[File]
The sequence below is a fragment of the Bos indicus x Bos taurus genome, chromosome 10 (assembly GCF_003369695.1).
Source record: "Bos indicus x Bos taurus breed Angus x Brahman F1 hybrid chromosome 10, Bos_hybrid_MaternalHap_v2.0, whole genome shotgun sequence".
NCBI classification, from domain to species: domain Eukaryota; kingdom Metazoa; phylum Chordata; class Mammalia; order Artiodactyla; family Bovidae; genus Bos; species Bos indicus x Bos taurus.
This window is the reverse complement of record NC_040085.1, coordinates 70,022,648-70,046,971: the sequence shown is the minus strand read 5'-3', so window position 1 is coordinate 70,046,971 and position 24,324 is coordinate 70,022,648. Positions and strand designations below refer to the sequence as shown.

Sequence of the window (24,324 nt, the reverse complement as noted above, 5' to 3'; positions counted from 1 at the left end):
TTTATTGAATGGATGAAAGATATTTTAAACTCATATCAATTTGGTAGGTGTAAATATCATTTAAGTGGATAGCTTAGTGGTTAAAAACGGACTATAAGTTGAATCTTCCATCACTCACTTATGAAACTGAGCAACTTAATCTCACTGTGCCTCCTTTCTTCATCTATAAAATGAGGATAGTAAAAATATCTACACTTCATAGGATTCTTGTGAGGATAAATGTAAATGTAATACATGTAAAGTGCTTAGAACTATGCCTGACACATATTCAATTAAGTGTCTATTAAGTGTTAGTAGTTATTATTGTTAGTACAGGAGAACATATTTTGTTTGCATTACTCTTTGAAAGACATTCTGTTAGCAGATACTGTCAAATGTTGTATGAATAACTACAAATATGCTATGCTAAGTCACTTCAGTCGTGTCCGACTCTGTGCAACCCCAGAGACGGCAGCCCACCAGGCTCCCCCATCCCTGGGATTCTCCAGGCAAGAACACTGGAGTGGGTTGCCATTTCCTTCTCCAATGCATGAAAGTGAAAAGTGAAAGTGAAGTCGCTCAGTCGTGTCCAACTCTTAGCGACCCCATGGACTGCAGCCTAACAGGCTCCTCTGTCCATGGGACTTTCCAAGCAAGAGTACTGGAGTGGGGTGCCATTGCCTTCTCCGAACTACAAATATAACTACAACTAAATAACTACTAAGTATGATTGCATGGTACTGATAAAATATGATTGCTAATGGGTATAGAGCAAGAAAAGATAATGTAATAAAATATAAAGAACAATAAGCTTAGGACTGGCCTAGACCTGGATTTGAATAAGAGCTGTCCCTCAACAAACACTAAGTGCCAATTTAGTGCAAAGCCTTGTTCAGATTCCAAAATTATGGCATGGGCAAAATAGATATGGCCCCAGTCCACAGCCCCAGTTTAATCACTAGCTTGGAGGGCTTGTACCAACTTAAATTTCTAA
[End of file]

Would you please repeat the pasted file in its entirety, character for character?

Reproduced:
The sequence below is a fragment of the Bos indicus x Bos taurus genome, chromosome 10 (assembly GCF_003369695.1).
Source record: "Bos indicus x Bos taurus breed Angus x Brahman F1 hybrid chromosome 10, Bos_hybrid_MaternalHap_v2.0, whole genome shotgun sequence".
NCBI classification, from domain to species: domain Eukaryota; kingdom Metazoa; phylum Chordata; class Mammalia; order Artiodactyla; family Bovidae; genus Bos; species Bos indicus x Bos taurus.
This window is the reverse complement of record NC_040085.1, coordinates 70,022,648-70,046,971: the sequence shown is the minus strand read 5'-3', so window position 1 is coordinate 70,046,971 and position 24,324 is coordinate 70,022,648. Positions and strand designations below refer to the sequence as shown.

Sequence of the window (24,324 nt, the reverse complement as noted above, 5' to 3'; positions counted from 1 at the left end):
TTTATTGAATGGATGAAAGATATTTTAAACTCATATCAATTTGGTAGGTGTAAATATCATTTAAGTGGATAGCTTAGTGGTTAAAAACGGACTATAAGTTGAATCTTCCATCACTCACTTATGAAACTGAGCAACTTAATCTCACTGTGCCTCCTTTCTTCATCTATAAAATGAGGATAGTAAAAATATCTACACTTCATAGGATTCTTGTGAGGATAAATGTAAATGTAATACATGTAAAGTGCTTAGAACTATGCCTGACACATATTCAATTAAGTGTCTATTAAGTGTTAGTAGTTATTATTGTTAGTACAGGAGAACATATTTTGTTTGCATTACTCTTTGAAAGACATTCTGTTAGCAGATACTGTCAAATGTTGTATGAATAACTACAAATATGCTATGCTAAGTCACTTCAGTCGTGTCCGACTCTGTGCAACCCCAGAGACGGCAGCCCACCAGGCTCCCCCATCCCTGGGATTCTCCAGGCAAGAACACTGGAGTGGGTTGCCATTTCCTTCTCCAATGCATGAAAGTGAAAAGTGAAAGTGAAGTCGCTCAGTCGTGTCCAACTCTTAGCGACCCCATGGACTGCAGCCTAACAGGCTCCTCTGTCCATGGGACTTTCCAAGCAAGAGTACTGGAGTGGGGTGCCATTGCCTTCTCCGAACTACAAATATAACTACAACTAAATAACTACTAAGTATGATTGCATGGTACTGATAAAATATGATTGCTAATGGGTATAGAGCAAGAAAAGATAATGTAATAAAATATAAAGAACAATAAGCTTAGGACTGGCCTAGACCTGGATTTGAATAAGAGCTGTCCCTCAACAAACACTAAGTGCCAATTTAGTGCAAAGCCTTGTTCAGATTCCAAAATTATGGCATGGGCAAAATAGATATGGCCCCAGTCCACAGCCCCAGTTTAATCACTAGCTTGGAGGGCTTGTACCAACTTAAATTTCTAA